Extreme points of Earth

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This is a list of extreme points of Earth, the points that are farther north, south, east or west than, higher or lower in altitude than, or farthest inland or out to sea from, any other locations on the landmasses, continents or countries.

The world[edit]

Latitude and longitude[edit]

1A 1995 realignment of the International Date Line ([1]) moved all of Kiribati to the Asian side of the Date Line, causing Caroline Island to be the easternmost. However, if the previous Date Line were followed, the easternmost point would be Tafahi Niuatoputapu, in the Tonga Islands chain.


Highest point[edit]

Lowest point (artificial)[edit]

Lowest point (natural)[edit]

Highest attainable by transportation[edit]

Lowest attainable by transportation[edit]

Highest geographical features[edit]


Each continent has its own Continental Pole of Inaccessibility, defined as the place on the continent that is farthest from any ocean. Of these continental points, the most distant from an ocean is the Eurasian Pole of Inaccessibility (or "EPIA") 46°17′N 86°40′E / 46.283°N 86.667°E / 46.283; 86.667 (Continental Pole of Inaccessibility), in China's Xinjiang region near the Kazakhstan border. Calculations have commonly suggested that it is 2,645 km (1,644 mi) from the nearest coastline, located in the Dzoosotoyn Elisen Desert. The nearest settlement to the EPIA is Suluk at 46°15′N 86°50′E / 46.250°N 86.833°E / 46.250; 86.833 (Suluk) about 11 kilometres (6.8 mi) to the east.[15]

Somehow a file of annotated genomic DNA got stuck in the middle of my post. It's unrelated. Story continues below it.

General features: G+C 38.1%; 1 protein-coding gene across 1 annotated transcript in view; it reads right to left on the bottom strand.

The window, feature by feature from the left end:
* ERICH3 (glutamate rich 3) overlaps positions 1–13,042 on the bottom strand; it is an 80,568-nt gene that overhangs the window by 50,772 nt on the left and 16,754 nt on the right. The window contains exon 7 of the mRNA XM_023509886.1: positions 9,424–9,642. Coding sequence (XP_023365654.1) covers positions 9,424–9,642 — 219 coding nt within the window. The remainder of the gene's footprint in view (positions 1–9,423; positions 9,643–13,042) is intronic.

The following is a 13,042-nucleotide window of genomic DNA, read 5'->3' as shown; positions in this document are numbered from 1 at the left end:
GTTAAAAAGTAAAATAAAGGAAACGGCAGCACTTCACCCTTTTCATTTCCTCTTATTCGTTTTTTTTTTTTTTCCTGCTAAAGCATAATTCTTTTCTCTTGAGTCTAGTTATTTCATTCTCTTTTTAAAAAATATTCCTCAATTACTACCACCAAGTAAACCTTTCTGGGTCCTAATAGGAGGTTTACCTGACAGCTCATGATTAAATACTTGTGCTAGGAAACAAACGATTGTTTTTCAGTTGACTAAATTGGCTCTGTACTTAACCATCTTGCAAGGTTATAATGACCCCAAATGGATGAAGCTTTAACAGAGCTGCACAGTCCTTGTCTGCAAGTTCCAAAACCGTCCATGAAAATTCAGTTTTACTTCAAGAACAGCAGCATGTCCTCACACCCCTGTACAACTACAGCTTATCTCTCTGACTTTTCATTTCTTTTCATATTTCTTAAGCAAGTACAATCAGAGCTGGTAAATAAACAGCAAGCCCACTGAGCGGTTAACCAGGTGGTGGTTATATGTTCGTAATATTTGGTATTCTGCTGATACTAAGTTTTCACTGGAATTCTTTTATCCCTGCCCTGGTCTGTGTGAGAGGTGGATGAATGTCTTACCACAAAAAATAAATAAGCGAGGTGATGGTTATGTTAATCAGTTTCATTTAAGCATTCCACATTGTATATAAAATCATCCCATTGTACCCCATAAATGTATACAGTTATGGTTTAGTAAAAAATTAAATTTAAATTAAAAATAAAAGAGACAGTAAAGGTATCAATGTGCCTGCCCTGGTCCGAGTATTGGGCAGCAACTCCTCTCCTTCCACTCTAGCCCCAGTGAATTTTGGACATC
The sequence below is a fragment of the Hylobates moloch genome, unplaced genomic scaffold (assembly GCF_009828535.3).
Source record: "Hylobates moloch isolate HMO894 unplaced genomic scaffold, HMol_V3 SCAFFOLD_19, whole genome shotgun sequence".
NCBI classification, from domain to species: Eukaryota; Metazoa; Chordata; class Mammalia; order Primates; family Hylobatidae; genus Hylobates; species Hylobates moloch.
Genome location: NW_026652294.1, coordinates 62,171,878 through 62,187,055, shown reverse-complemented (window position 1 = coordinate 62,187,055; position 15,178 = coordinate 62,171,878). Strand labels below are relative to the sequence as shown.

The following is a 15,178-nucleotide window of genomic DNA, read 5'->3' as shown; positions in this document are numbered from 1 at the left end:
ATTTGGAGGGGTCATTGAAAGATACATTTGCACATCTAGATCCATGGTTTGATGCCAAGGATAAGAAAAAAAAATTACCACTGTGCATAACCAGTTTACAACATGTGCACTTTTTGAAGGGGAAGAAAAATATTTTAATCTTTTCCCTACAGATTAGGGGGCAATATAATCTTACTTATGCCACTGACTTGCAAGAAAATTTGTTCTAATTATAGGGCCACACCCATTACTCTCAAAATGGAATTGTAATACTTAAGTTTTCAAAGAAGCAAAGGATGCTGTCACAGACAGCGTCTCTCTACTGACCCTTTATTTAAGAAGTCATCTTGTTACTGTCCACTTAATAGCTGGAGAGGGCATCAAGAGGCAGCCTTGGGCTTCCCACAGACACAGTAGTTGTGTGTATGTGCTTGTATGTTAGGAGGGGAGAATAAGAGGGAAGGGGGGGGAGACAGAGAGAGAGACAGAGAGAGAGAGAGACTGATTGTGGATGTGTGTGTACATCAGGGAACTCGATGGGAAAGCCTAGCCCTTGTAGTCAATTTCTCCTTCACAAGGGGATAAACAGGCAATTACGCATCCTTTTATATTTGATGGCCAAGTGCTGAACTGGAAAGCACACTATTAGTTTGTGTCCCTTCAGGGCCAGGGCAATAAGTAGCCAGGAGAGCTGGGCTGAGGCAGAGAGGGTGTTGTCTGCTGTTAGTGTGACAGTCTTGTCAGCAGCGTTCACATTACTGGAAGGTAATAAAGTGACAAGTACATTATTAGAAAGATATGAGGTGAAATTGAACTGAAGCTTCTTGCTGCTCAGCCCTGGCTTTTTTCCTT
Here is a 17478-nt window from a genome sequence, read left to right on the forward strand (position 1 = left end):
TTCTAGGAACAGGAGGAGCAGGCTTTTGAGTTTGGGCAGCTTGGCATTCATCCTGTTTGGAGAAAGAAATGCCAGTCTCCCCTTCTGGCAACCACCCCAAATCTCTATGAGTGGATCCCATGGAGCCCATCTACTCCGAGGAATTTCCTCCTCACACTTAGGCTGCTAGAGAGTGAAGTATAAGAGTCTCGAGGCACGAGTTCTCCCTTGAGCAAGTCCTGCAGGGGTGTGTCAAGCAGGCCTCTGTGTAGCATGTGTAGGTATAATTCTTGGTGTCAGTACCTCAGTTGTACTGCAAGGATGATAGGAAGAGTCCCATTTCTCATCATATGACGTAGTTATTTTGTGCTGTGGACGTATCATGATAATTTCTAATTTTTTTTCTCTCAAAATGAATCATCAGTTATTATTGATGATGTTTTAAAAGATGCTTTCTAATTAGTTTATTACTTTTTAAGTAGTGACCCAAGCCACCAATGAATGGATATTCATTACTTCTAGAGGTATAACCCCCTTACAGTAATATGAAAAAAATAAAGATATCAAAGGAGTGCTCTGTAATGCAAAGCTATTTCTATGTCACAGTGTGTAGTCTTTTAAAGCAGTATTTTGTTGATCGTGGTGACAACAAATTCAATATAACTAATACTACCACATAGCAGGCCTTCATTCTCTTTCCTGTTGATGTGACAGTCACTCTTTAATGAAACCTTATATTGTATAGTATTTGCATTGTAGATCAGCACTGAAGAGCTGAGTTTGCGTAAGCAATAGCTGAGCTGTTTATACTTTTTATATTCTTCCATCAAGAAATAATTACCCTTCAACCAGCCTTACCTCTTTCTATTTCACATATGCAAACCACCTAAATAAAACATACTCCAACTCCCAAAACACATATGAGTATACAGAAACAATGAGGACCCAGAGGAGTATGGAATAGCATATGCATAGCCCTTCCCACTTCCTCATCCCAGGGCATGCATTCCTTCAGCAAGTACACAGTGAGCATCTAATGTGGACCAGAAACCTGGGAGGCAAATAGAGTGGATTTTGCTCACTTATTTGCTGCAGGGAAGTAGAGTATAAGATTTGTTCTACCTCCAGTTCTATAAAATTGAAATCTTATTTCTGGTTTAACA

A recent study suggests that the historical calculation of the EPIA has failed to recognize the point where the Gulf of Ob joins the Arctic Ocean, and proposes instead that varying definitions of coastline could result in other Eurasian Pole of Inaccessibility results: EPIA1 somewhere between 44°17′N 82°11′E / 44.283°N 82.183°E / 44.283; 82.183 (EPIA1.1) and 44°29′N 82°19′E / 44.483°N 82.317°E / 44.483; 82.317 (EPIA1.2), about 2510±10 km from the nearest ocean, or EPIA2 somewhere between 45°17′N 88°08′E / 45.283°N 88.133°E / 45.283; 88.133 (EPIA2.1) and 45°28′N 88°14′E / 45.467°N 88.233°E / 45.467; 88.233 (EPIA2.2), about 2514±7 km from the nearest ocean.[16] If adopted, this would place the final EPIA roughly 130 km (81 mi) closer to ocean than currently agreed upon.[16]

Coincidentally, EPIA1 (or EPIA2) and the most remote of the Oceanic Poles of Inaccessibility (specifically, the point in the South Pacific Ocean that is farthest from land) are similarly remote; EPIA1 is less than 200 km (120 mi) closer to the ocean than the Oceanic Pole of Inaccessibility is to land.


Since the Earth is a spheroid, its center (the core) is thousands of kilometres beneath its crust. On the surface, the point 0°, 0°, located in the Atlantic Ocean approximately 614 km (382 mi) south of Accra, Ghana, in the Gulf of Guinea, at the intersection of the Equator and Prime Meridian, at the coordinates of zero degrees by zero, is the "center" of the standard geographic model, as viewed on a map—but this selection of longitude meridian is culturally and historically dependent. The center of population, the place to which there is the shortest average route for everyone in the world, could be considered a centre of the world, and is located in the north of the Indian subcontinent, although the precise location has never been calculated and is constantly shifting.